Story & Storyboards 21 Jun 2006 07:52 am
One of the most violent films I can think of is Raging Bull.
The show starts with an incredibly lyrical, slow-motion sequence in B&W with blood-red credits, in small type, (designed by Dan Perri). Over this very slow motion footage of a brutal fight an operatic aria plays on the soundtrack, and the live action cutting flows beautifully with the music.
(All of these images from the opening of Citizen Kane – another brilliant opening sequence – can be enlarged by clicking them.)
We have been pulled into the story, we’re captured by the imagery – actually the images mixed with the beautiful vocal. Because of the slow moving images, we’re not thrown by the violence we see on the screen as Robert DeNiro gets beaten violently. It’s sublime poetry.
Finally the credits end, the last image hits us with a JOLT – normal speed and the loud smash – as DeNiro’s face gets brutally punched. We’re into it.
From this we cut to the story of Jake Lamotta, DeNiro’s character. We’re slowly drawn into the story of the fighter, and we’ve already adjusted to the violence we can expect to come. But it’s not going to be in slow motion anymore.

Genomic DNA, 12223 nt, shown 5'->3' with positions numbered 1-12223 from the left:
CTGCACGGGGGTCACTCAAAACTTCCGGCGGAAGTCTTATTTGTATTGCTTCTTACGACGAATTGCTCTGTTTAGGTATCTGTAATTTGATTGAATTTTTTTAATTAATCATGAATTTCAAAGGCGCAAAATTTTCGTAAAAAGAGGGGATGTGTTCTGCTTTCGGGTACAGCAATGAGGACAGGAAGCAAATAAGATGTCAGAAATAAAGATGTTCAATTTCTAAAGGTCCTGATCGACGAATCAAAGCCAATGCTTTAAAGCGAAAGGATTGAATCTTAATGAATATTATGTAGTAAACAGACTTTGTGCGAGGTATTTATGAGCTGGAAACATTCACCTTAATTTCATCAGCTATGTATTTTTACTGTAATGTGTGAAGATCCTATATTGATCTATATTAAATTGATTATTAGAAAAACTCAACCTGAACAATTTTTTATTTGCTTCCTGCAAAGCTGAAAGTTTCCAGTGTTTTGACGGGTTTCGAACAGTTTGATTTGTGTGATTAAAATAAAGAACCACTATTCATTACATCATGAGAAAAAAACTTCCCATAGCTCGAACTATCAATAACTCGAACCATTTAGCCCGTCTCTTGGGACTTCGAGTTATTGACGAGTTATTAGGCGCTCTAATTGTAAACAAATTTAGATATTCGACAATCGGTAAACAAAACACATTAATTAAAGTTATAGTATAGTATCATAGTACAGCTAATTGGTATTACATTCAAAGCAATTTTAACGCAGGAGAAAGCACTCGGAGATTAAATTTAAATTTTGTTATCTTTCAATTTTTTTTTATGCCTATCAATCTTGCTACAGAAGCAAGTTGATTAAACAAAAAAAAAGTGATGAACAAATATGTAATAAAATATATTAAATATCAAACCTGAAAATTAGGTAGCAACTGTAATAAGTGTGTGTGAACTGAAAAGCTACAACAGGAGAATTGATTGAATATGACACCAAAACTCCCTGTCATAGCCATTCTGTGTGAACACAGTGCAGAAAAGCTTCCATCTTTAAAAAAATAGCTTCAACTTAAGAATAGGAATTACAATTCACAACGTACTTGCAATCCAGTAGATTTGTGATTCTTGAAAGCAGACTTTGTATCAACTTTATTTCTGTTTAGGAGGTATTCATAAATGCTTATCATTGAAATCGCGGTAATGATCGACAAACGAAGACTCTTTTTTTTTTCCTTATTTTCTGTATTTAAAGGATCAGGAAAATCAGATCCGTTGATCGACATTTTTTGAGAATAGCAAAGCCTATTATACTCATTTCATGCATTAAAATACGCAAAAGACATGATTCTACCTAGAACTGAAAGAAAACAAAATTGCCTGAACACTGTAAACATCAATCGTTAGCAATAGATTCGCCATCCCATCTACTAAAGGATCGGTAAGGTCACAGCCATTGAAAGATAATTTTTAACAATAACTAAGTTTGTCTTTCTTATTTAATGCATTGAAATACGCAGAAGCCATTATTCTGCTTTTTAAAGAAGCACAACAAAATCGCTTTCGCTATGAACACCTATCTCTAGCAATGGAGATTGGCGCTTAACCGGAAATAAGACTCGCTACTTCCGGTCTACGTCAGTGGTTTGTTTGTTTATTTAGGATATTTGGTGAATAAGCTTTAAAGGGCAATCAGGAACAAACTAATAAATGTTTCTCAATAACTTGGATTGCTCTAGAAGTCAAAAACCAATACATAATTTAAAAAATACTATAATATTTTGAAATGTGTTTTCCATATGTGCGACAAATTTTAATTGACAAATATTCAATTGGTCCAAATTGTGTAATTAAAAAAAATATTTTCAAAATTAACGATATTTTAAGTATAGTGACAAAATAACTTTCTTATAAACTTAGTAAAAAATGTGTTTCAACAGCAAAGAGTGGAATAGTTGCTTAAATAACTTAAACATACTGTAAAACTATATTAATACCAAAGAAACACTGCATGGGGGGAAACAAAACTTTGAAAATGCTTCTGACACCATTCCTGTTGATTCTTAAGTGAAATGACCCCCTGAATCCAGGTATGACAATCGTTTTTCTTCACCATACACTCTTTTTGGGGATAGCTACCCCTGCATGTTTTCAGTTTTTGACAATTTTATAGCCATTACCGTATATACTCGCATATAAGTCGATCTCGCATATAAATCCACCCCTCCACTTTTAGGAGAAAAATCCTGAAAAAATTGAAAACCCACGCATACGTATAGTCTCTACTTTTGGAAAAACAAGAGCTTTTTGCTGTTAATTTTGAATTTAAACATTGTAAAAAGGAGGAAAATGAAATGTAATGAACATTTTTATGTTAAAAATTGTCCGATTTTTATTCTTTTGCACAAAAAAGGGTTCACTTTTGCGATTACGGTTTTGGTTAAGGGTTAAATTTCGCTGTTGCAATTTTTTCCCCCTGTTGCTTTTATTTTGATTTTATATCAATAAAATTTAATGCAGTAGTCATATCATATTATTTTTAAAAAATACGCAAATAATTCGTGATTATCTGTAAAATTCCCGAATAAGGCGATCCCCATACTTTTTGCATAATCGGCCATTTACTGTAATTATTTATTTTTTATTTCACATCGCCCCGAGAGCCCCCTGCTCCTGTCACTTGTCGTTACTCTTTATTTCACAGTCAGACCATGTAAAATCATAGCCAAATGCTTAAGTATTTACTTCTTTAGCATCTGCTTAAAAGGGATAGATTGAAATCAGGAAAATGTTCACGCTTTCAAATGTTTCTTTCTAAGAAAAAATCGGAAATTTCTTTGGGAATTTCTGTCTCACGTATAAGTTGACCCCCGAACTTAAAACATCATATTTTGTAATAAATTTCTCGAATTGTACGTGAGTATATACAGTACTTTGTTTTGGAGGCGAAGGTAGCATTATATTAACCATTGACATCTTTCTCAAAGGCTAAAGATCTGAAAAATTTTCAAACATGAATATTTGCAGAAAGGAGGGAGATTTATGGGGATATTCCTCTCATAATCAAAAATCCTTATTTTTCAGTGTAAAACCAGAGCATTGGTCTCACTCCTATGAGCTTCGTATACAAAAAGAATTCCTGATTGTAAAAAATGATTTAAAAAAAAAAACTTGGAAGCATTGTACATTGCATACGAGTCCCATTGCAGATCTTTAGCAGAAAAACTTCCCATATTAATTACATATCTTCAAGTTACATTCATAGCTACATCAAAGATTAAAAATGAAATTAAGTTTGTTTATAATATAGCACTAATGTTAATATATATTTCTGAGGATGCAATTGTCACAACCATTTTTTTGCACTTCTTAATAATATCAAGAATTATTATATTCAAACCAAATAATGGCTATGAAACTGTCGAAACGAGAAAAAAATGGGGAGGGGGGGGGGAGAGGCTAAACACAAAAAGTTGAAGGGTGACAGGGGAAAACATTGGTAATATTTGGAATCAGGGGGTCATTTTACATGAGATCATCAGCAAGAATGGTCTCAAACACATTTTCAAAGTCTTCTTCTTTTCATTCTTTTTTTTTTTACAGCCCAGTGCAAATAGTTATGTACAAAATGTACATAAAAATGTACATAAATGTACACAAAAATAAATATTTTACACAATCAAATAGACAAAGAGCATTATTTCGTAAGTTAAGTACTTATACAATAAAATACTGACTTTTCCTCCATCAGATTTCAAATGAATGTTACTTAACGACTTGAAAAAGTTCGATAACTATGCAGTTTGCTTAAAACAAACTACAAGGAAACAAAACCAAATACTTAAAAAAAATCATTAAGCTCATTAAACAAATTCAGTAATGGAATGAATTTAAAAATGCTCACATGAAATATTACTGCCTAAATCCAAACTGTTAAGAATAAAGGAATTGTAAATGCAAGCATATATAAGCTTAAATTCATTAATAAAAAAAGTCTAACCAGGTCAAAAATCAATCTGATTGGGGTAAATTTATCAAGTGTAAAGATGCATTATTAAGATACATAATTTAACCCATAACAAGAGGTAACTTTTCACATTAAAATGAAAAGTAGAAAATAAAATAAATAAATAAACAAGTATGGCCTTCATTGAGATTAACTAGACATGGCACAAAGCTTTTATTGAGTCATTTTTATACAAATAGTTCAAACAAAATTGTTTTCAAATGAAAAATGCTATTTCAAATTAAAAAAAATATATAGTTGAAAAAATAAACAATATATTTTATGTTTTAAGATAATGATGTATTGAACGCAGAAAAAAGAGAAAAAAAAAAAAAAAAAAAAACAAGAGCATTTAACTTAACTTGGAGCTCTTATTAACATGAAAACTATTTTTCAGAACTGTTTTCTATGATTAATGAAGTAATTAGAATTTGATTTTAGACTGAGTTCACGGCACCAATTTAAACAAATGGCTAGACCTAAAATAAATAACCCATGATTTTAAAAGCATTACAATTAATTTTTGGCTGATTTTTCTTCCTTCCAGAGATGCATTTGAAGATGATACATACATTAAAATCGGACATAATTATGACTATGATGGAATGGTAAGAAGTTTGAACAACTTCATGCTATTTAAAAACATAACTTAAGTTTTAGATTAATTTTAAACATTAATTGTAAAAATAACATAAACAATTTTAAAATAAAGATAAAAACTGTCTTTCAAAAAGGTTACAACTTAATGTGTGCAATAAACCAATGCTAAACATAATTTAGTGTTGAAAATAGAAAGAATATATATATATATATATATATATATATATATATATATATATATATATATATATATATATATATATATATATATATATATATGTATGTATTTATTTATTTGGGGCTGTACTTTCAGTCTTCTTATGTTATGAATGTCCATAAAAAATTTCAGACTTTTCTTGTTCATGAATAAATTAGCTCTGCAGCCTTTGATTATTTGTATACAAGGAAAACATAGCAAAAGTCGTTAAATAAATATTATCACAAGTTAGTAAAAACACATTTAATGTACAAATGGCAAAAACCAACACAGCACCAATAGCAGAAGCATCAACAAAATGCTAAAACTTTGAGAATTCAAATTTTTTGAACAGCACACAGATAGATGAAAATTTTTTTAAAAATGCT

Martin Scorsese knows how to open his film. He slowly pulls us in, allows us to adjust to the incredible violence we’ll see, and then introduces his characters – slowly.
We haven’t been hurled into a violent film and been expected to sit patiently with an unlikeable character for two hours. It doesn’t work that way. We have to learn who these characters are, see their vulnerable spots and then be allowed to watch them be heels.
The topical sentence, the first sentence of a novel is probably the most important. The same is true for film; that opening sequence sets the tone for the whole movie. Crash! Boom! Bang! or lyricism.
Making films is a difficult proposition. Anyone can assemble images, but complex difficult storytelling is an art. Scorsese is one of our greatest artists.
Enough about Art Onto another subject: Money.
The grosses for Cars may not be as overwhelming as Disney had hoped, but it’s obvious that it will be a smash in merchandisiing. Per the Jim Hill article I linked to yesterday, Disney guessers had hoped for $300 million domestic from the Pixar film but have now lowered their sights to $200 million for the film that cost $125 million. But the real money will come from the merchandising per this Daily News article. They expect to wrangle $600 million this year. Should Michael Eisner be thanked now?